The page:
Meet The Nurse at Bacup Nat

by Catherine Smyth Media

VISITORS got the chance to meet nurses and soldiers as the First World War came to life at Bacup Natural History Society’s Museum.

Volunteers at the museum, in Yorkshire Street, Bacup, secured Heritage Lottery money to convert an unused back room into a snapshot of the former Fern Hill Auxiliary Hospital in Stacksteads.

As part of the funding, special events were also arranged with a Meet the Tommy day in May and the Meet the Nurse day held on Saturday.

Visitors got the chance to talk to Matron Sutcliffe – historian Wendy Lord whose idea it was to create the diorama – several Voluntary Aid Detachment nurses, a patient ready to be discharged and soldiers.

Fern Hill was official opened in November last year, 100 years since the original hospital accepted its first patients.

As a result of all the extra attractions, the museum has seen an increase in visitors and an increase in membership.

The popularity of a Facebook group Bacup Past and Present has also boosted membership and encouraged discussion on the town’s history.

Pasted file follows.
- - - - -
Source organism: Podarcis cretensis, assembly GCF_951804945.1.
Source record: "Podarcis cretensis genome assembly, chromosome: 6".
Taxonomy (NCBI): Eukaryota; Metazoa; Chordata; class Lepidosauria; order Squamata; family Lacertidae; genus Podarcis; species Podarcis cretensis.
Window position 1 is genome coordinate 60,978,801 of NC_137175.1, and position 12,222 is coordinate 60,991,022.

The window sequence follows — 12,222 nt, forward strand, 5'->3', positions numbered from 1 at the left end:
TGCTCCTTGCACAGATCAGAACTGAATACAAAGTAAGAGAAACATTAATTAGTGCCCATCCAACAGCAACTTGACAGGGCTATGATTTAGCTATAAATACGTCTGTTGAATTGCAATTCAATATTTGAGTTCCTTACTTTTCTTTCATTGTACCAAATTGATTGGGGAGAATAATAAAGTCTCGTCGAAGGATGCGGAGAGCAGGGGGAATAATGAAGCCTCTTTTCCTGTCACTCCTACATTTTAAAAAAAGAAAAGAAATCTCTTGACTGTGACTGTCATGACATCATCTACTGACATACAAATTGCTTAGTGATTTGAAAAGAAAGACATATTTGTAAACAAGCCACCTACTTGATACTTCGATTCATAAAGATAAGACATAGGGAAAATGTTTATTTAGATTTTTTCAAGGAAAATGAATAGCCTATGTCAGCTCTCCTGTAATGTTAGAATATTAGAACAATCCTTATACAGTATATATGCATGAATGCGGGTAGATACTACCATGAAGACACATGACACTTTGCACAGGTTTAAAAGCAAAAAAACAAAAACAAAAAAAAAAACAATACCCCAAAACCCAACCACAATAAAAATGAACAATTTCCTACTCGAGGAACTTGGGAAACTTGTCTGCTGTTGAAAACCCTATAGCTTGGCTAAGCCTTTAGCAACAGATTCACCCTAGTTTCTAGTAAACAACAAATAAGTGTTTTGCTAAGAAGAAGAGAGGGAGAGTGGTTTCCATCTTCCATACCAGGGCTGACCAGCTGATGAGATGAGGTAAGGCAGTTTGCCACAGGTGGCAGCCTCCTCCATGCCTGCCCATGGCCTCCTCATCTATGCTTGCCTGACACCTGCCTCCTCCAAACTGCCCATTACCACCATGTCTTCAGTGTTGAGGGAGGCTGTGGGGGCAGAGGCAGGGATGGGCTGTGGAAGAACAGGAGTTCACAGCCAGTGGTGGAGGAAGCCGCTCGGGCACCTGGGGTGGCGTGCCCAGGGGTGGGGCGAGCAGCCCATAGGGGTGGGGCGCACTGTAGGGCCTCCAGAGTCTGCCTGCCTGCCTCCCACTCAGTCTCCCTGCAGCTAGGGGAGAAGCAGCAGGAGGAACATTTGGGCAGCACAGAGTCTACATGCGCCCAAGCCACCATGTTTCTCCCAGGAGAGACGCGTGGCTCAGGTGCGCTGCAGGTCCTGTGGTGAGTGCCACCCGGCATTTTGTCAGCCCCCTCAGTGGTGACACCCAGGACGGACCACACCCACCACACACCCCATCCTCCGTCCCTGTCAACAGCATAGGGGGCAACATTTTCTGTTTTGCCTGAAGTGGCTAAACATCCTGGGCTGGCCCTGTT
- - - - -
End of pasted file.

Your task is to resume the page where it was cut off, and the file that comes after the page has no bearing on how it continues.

Wendy said: “The work we have done has brought children in and they have learnt all about the First World War and also about the domestic and industrial industry in Bacup.

“At Easter it was so busy here we couldn’t fit everybody in. On December 5 we will also be holding a 1940s make do and mend Christmas to tie in with Christmas activities in Bacup centre.”

Alec Knapper, 10, from Bacup, said: “I think the museum is very good because it has got lots of different things from the past and all the people here are very nice. You can always find someone who will tell you what things are.

“History is something I am into and I did a topic in Year 4 on the Second World War.”

The Nat is not standing still and discussions are already taking place about a further Heritage Lottery application.

Wendy said: “The Fern Hill room is now a permanent exhibition and it is here to stay but we have unused space behind the diorama. I would like to see that area developed into a Victorian shop and washday blues.

“I have also applied to the 1914.org for permission to show a film of The Somme next year for the anniversary.”

In total, 730 men were treated at Fern Hill and its extension at Acre Sunday School. The hospital finally closed in February 1919.

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